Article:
As Its Calm Ravisher

lovelace
Richard Lovelace (1617-1657)
Stone walls do not a prison make, nor iron bars a cage.
Richard Lovelace

Song to Amarantha, that she might Dishevel Her Hair

by Richard Lovelace

Amarantha sweet and fair
Ah braid no more that shining hair!
As my curious hand or eye
Hovering round thee let it fly.

Let it fly as unconfin’d
As its calm ravisher, the wind,
Who hath left his darling th’East,
To wanton o’er that spicy nest.

Ev’ry tress must be confest
But neatly tangled at the best;
Like a clue of golden thread,
Most excellently ravelled.

Do not then wind up that light
In ribands, and o’er-cloud in night;
Like the sun in’s early ray,
But shake your head and scatter day.

See ’tis broke! Within this grove
The bower, and the walks of love,
Weary lie we down and rest,
And fan each other’s panting breast.

Here we’ll strip and cool our fire
In cream below, in milk-baths higher:
And when all wells are drawn dry,
I’ll drink a tear out of thine eye,

Which our very joys shall leave
That sorrows thus we can deceive;
Or our very sorrows weep,
That joys so ripe, so little keep.


Richard Lovelace (pronounced loveless) obvious did not live up to his literal namesake, nor did he adhere to the idea of strictly platonic love among the Cavalier poets.  There is plenty of zest in his poetry.  The Cavalier poets were a group of poets who wrote to the tastes of King Charles I and who in turn was their benefactor.  Many were loyalists who fought in support of the King.  Lovelace was not on the winning side of things politically and died destitute.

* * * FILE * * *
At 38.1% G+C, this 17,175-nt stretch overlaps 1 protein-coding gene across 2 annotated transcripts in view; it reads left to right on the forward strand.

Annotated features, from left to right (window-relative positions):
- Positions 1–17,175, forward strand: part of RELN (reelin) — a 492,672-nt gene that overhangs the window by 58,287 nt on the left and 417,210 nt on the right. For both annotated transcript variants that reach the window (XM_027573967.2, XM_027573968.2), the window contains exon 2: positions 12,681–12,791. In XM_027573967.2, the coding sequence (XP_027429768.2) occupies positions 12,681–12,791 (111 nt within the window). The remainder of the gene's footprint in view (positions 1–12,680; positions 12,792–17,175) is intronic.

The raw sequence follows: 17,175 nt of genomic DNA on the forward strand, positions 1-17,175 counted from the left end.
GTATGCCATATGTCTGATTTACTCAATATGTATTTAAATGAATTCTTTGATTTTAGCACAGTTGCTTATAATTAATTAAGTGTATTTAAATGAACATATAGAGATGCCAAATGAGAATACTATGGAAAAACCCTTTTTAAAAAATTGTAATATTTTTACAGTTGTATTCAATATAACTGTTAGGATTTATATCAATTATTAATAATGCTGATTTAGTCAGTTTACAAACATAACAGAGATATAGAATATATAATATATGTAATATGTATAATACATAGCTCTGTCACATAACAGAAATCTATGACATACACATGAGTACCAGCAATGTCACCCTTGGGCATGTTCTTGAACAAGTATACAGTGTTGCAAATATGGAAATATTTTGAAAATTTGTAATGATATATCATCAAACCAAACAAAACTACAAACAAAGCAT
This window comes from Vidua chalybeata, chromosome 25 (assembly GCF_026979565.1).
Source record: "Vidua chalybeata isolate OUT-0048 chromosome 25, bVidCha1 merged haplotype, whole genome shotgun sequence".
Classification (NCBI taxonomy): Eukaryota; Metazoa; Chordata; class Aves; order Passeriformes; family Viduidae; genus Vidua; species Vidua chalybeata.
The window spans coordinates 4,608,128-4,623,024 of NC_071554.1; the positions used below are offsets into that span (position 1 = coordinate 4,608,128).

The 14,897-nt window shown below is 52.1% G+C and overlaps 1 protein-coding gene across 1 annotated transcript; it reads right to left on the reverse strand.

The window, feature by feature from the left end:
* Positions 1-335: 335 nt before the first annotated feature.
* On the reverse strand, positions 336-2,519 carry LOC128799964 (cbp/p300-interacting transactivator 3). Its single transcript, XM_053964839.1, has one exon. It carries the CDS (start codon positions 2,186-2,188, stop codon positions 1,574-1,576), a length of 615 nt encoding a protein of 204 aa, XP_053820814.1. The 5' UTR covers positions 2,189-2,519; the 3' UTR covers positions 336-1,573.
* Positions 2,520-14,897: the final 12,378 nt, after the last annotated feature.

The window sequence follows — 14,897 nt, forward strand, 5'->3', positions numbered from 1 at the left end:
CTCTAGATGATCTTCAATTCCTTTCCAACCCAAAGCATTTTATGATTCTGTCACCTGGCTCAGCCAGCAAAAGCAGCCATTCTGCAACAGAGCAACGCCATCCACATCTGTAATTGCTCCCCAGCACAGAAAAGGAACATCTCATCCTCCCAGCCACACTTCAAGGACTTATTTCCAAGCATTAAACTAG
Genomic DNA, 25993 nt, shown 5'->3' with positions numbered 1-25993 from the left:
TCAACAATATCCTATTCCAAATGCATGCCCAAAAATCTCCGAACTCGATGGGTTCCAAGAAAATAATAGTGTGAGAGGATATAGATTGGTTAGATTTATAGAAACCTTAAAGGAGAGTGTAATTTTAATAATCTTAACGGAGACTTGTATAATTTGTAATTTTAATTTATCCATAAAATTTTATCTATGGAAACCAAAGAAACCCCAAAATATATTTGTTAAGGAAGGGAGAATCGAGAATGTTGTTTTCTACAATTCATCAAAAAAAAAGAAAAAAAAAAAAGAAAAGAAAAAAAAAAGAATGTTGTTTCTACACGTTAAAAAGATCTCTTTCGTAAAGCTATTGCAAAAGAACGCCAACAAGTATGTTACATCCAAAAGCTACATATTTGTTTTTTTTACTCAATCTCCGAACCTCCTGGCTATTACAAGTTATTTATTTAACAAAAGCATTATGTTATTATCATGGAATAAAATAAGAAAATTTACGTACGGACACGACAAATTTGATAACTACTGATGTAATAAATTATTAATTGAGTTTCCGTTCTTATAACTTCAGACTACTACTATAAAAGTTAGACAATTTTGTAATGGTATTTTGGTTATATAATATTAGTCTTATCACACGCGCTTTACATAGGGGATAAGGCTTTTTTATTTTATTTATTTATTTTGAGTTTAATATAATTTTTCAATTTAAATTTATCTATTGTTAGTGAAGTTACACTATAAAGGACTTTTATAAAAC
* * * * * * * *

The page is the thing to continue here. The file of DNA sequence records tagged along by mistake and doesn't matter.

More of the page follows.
I wonder if he would find it amusing that his poems have survived 300 years later and still bring a smile to readers?  His poem is a Revlon commercial on men’s universal lusting after beautiful women with great hair.


To Lucasta, Going To War

by Richard Lovelace

Tell me not (Sweet) I am unkind,
That from the nunnery
Of thy chaste breast and quiet mind
To war and arms I fly.

True, a new mistress now I chase,
The first foe in the field;
And with a stronger faith embrace
A sword, a horse, a shield.

Yet this inconstancy is such
As you too shall adore;
I could not love thee (Dear) so much,
Lov’d I not Honour more.

 

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A Sonnet Obsession

I am a life-long Minnesotan who resides in Minneapolis. I hope you enjoy my curated selection of sonnets, short poems and nerdy ruminations.

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